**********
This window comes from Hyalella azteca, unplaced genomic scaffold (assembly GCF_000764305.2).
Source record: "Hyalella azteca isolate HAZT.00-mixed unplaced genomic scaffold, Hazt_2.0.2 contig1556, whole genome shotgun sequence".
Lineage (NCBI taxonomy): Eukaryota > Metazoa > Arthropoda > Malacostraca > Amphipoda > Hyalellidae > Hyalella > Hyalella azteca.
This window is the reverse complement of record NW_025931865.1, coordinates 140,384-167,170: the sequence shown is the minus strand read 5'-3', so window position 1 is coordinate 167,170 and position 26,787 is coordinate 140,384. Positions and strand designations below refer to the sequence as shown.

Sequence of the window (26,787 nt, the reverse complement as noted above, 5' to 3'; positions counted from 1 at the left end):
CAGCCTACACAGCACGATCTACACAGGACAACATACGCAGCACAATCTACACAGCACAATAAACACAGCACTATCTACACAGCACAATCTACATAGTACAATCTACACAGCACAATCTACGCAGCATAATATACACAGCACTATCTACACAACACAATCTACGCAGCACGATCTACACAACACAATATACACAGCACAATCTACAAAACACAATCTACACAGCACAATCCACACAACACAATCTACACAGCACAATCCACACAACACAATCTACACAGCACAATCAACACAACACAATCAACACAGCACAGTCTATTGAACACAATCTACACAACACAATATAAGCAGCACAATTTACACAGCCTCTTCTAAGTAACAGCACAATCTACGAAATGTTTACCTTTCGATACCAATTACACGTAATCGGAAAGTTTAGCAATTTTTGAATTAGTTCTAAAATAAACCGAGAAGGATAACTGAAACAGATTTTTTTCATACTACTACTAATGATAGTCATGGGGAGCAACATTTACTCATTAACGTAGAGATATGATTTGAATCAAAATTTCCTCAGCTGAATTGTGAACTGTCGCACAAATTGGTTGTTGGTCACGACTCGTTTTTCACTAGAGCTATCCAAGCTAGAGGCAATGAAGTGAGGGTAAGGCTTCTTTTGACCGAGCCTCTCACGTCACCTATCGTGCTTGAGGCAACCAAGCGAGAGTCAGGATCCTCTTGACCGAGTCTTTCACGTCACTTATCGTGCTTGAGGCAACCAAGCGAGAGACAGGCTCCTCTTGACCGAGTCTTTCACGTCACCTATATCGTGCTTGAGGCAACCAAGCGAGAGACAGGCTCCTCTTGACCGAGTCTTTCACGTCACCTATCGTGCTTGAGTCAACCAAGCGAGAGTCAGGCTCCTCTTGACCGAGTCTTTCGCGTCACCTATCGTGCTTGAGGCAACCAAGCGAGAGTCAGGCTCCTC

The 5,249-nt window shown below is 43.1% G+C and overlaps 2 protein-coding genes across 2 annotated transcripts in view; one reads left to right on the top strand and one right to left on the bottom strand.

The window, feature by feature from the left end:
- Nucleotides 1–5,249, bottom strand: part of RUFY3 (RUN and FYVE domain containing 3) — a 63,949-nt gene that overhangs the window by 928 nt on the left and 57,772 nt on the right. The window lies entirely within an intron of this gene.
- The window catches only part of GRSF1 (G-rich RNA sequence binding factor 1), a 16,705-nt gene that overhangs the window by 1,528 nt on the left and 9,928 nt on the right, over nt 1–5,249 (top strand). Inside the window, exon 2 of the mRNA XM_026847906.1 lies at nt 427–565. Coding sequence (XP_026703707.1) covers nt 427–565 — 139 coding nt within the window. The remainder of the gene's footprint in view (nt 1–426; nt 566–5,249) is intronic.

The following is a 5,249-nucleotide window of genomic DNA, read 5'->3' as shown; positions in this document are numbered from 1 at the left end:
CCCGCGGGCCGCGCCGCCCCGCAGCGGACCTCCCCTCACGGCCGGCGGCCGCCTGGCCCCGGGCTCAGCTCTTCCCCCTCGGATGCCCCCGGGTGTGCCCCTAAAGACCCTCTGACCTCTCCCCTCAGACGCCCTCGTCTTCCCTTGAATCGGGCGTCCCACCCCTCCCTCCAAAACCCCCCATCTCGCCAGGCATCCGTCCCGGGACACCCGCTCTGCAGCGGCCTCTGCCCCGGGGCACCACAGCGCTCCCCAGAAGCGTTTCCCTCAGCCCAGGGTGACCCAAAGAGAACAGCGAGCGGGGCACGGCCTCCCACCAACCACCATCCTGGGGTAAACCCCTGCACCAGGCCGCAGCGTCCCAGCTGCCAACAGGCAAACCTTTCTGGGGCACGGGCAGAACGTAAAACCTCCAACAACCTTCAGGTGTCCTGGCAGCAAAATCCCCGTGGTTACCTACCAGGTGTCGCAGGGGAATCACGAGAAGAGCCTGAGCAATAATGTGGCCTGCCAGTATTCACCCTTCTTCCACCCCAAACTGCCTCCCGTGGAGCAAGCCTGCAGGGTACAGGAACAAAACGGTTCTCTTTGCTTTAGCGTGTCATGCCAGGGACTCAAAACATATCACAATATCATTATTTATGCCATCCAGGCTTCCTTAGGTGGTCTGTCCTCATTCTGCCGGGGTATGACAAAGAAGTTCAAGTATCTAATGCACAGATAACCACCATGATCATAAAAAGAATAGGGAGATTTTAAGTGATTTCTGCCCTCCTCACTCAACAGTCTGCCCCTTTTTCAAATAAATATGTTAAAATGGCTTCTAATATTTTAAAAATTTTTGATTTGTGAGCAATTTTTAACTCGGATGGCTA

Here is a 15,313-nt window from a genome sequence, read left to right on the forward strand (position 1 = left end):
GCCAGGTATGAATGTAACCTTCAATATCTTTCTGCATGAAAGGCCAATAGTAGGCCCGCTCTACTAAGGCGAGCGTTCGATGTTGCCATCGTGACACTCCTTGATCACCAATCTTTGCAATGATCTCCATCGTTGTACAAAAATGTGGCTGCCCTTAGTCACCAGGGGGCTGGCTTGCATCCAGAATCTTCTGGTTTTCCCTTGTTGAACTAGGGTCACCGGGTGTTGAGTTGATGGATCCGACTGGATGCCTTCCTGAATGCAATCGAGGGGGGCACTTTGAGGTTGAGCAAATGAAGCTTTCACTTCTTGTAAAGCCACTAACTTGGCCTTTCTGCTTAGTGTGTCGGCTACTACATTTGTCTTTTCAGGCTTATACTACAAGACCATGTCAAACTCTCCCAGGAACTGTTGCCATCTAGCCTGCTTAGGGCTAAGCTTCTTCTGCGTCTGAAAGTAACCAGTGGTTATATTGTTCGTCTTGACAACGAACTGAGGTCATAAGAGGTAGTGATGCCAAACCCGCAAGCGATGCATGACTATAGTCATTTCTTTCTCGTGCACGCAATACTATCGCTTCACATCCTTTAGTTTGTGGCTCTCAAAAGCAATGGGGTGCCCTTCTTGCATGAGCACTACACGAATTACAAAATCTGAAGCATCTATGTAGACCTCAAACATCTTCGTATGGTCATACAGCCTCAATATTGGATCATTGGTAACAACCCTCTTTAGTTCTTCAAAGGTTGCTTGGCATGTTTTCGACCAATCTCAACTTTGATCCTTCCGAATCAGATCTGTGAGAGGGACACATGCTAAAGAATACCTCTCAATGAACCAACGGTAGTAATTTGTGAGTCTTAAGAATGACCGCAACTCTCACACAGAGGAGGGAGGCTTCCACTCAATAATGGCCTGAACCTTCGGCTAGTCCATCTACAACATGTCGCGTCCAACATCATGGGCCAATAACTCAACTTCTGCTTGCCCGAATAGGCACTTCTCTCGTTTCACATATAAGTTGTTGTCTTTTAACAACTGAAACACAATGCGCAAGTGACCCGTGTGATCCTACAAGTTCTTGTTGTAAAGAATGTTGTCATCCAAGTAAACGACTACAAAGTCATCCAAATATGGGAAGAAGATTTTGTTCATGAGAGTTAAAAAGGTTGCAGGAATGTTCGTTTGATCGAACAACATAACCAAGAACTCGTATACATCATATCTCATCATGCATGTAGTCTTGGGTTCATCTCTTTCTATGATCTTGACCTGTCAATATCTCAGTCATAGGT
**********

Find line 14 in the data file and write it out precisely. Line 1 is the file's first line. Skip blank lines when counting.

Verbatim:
GCCAGGTATGAATGTAACCTTCAATATCTTTCTGCATGAAAGGCCAATAGTAGGCCCGCTCTACTAAGGCGAGCGTTCGATGTTGCCATCGTGACACTCCTTGATCACCAATCTTTGCAATGATCTCCATCGTTGTACAAAAATGTGGCTGCCCTTAGTCACCAGGGGGCTGGCTTGCATCCAGAATCTTCTGGTTTTCCCTTGTTGAACTAGGGTCACCGGGTGTTGAGTTGATGGATCCGACTGGATGCCTTCCTGAATGCAATCGAGGGGGGCACTTTGAGGTTGAGCAAATGAAGCTTTCACTTCTTGTAAAGCCACTAACTTGGCCTTTCTGCTTAGTGTGTCGGCTACTACATTTGTCTTTTCAGGCTTATACTACAAGACCATGTCAAACTCTCCCAGGAACTGTTGCCATCTAGCCTGCTTAGGGCTAAGCTTCTTCTGCGTCTGAAAGTAACCAGTGGTTATATTGTTCGTCTTGACAACGAACTGAGGTCATAAGAGGTAGTGATGCCAAACCCGCAAGCGATGCATGACTATAGTCATTTCTTTCTCGTGCACGCAATACTATCGCTTCACATCCTTTAGTTTGTGGCTCTCAAAAGCAATGGGGTGCCCTTCTTGCATGAGCACTACACGAATTACAAAATCTGAAGCATCTATGTAGACCTCAAACATCTTCGTATGGTCATACAGCCTCAATATTGGATCATTGGTAACAACCCTCTTTAGTTCTTCAAAGGTTGCTTGGCATGTTTTCGACCAATCTCAACTTTGATCCTTCCGAATCAGATCTGTGAGAGGGACACATGCTAAAGAATACCTCTCAATGAACCAACGGTAGTAATTTGTGAGTCTTAAGAATGACCGCAACTCTCACACAGAGGAGGGAGGCTTCCACTCAATAATGGCCTGAACCTTCGGCTAGTCCATCTACAACATGTCGCGTCCAACATCATGGGCCAATAACTCAACTTCTGCTTGCCCGAATAGGCACTTCTCTCGTTTCACATATAAGTTGTTGTCTTTTAACAACTGAAACACAATGCGCAAGTGACCCGTGTGATCCTACAAGTTCTTGTTGTAAAGAATGTTGTCATCCAAGTAAACGACTACAAAGTCATCCAAATATGGGAAGAAGATTTTGTTCATGAGAGTTAAAAAGGTTGCAGGAATGTTCGTTTGATCGAACAACATAACCAAGAACTCGTATACATCATATCTCATCATGCATGTAGTCTTGGGTTCATCTCTTTCTATGATCTTGACCTGTCAATATCTCAGTCATAGGT